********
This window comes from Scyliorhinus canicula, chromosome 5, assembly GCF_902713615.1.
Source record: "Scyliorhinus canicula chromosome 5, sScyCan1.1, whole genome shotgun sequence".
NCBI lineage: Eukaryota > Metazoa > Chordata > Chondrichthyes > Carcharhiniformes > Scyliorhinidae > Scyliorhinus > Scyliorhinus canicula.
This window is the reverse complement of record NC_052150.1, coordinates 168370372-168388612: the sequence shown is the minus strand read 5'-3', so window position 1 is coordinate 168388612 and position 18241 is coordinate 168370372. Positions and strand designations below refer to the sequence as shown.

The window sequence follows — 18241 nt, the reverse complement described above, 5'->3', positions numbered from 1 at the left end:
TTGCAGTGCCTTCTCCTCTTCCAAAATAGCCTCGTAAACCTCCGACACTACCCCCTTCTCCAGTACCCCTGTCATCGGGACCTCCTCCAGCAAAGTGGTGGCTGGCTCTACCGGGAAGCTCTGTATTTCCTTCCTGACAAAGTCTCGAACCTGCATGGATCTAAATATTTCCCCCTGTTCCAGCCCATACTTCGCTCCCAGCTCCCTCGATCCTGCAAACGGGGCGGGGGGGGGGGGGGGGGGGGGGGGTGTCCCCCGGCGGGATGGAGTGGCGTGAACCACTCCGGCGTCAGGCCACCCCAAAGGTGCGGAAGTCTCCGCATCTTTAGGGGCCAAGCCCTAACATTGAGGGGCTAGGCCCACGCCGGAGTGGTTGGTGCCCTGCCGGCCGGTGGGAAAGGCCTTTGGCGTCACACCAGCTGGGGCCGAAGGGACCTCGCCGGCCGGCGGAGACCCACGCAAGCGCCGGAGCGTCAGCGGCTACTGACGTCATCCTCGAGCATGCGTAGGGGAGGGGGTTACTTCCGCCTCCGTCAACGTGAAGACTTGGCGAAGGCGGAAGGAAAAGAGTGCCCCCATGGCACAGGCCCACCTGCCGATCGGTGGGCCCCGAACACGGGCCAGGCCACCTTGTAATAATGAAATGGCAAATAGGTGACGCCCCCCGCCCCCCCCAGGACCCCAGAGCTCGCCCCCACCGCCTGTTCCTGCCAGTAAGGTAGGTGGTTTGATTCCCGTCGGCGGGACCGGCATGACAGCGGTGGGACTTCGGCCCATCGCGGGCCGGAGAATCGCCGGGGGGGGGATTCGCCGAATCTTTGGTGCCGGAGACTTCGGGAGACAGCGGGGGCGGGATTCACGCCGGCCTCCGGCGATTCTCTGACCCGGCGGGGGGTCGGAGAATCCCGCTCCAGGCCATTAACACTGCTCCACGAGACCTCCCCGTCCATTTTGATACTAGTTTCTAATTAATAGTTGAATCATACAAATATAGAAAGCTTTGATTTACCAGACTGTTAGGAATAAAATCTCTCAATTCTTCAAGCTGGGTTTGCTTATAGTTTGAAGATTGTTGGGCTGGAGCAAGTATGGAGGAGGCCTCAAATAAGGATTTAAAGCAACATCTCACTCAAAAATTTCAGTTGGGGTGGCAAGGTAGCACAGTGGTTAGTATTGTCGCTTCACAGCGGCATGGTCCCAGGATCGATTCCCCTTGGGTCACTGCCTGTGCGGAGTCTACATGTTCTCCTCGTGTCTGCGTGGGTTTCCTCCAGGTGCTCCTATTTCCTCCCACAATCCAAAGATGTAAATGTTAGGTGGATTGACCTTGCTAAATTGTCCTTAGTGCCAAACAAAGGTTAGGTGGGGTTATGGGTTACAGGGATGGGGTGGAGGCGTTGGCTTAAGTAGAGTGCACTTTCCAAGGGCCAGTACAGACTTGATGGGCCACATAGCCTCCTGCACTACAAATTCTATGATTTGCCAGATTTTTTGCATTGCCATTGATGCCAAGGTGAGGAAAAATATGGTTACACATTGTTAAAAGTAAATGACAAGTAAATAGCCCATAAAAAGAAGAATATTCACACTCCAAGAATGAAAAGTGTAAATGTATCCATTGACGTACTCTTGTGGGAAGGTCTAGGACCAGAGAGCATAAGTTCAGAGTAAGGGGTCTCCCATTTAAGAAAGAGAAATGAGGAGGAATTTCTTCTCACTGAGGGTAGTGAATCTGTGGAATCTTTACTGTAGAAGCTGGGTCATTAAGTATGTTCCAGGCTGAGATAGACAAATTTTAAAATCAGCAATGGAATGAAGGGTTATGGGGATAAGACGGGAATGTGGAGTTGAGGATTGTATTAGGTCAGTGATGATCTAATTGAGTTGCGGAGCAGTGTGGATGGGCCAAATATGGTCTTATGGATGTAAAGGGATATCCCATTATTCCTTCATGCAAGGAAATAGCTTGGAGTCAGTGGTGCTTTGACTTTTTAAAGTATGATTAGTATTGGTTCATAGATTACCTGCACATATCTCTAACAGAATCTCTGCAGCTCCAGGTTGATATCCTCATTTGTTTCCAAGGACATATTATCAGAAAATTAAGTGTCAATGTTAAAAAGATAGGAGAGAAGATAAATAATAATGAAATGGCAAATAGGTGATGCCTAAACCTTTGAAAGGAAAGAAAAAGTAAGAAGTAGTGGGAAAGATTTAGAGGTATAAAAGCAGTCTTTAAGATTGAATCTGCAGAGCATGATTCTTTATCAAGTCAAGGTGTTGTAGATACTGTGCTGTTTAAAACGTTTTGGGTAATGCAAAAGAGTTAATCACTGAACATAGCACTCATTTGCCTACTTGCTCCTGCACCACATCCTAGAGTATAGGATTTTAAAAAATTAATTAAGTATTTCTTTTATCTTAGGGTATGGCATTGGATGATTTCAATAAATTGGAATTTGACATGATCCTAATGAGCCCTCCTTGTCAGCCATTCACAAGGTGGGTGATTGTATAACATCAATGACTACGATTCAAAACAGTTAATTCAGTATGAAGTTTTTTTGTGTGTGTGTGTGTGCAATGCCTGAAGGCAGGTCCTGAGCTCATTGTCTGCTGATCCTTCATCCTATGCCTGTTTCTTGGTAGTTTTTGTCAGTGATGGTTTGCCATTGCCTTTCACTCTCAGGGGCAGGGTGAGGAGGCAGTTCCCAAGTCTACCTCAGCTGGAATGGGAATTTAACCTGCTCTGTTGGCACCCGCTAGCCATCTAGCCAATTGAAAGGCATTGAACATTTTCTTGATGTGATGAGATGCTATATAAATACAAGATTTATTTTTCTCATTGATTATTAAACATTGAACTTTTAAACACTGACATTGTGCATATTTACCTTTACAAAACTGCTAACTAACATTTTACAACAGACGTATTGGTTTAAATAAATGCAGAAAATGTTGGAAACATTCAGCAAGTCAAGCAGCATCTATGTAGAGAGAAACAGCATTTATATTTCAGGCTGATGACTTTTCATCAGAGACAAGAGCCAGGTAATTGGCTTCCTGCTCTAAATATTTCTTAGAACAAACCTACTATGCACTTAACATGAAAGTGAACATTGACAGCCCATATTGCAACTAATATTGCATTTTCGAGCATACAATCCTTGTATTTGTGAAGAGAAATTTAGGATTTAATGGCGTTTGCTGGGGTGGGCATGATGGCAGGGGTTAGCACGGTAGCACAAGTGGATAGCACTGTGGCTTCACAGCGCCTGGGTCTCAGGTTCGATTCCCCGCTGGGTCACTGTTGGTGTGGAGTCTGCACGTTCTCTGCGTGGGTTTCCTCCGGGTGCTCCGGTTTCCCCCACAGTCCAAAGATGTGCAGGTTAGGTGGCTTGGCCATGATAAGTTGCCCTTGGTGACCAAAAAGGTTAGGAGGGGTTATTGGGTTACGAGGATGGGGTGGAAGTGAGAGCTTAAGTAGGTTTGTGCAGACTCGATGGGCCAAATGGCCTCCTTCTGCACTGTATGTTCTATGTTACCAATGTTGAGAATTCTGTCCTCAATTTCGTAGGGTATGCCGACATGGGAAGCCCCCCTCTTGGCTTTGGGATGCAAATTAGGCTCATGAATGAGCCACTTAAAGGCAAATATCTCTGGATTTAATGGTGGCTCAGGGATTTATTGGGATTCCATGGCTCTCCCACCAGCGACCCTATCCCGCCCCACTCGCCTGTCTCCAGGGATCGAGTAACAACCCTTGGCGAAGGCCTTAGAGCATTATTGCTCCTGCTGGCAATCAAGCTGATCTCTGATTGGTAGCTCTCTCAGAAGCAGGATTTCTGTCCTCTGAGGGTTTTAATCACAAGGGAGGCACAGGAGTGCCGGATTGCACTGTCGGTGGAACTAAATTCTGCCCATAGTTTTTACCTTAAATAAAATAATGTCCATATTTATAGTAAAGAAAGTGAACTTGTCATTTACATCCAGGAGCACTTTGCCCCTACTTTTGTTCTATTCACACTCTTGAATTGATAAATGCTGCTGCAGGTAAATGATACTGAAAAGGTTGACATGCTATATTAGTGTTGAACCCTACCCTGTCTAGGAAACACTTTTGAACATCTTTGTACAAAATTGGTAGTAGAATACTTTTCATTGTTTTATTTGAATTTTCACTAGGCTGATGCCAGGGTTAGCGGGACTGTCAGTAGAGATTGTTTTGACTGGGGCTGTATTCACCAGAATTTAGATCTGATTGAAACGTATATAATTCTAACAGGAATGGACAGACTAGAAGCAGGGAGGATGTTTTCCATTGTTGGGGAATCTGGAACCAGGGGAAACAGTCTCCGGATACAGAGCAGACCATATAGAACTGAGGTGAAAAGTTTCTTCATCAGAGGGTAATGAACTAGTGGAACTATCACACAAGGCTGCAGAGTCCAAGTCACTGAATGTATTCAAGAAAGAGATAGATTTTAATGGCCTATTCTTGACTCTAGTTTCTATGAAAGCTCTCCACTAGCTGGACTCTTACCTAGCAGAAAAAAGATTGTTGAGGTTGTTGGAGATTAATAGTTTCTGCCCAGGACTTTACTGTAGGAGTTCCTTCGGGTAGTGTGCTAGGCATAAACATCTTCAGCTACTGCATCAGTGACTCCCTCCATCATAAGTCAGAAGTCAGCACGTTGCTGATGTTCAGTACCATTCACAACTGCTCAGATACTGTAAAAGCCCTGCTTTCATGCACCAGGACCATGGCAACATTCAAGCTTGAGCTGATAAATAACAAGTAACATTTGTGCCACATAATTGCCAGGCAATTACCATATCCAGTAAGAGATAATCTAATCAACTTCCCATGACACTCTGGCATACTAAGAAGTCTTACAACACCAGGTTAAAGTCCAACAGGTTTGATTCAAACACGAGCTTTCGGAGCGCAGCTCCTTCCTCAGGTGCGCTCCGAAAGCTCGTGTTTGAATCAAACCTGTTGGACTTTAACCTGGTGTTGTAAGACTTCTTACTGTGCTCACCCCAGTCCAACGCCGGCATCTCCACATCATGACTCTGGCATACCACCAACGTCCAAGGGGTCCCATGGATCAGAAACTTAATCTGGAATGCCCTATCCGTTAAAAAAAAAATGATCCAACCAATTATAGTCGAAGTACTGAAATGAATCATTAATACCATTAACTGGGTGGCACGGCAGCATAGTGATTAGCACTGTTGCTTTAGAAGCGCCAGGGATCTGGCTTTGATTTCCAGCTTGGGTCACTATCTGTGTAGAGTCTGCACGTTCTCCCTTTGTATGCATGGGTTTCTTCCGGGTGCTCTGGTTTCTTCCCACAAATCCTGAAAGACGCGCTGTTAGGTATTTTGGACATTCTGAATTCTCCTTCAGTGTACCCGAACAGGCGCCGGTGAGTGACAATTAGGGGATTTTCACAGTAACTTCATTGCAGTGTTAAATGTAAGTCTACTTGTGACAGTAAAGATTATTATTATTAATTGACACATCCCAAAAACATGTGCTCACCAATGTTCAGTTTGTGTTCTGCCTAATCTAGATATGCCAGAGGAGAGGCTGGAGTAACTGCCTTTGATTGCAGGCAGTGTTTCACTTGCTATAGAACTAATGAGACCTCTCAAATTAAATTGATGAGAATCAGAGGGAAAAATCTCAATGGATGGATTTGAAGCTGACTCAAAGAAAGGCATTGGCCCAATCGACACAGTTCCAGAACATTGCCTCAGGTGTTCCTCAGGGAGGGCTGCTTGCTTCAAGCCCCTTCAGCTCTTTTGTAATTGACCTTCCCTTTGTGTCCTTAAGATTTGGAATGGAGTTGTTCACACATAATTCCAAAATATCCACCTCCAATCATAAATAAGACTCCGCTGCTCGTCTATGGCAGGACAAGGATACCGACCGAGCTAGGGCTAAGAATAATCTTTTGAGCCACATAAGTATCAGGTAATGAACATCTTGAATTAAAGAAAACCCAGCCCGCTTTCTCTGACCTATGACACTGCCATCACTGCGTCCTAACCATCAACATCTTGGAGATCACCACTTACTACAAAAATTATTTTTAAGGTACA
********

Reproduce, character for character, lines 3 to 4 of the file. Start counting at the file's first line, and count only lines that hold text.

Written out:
NCBI lineage: Eukaryota > Metazoa > Chordata > Chondrichthyes > Carcharhiniformes > Scyliorhinidae > Scyliorhinus > Scyliorhinus canicula.
This window is the reverse complement of record NC_052150.1, coordinates 168370372-168388612: the sequence shown is the minus strand read 5'-3', so window position 1 is coordinate 168388612 and position 18241 is coordinate 168370372. Positions and strand designations below refer to the sequence as shown.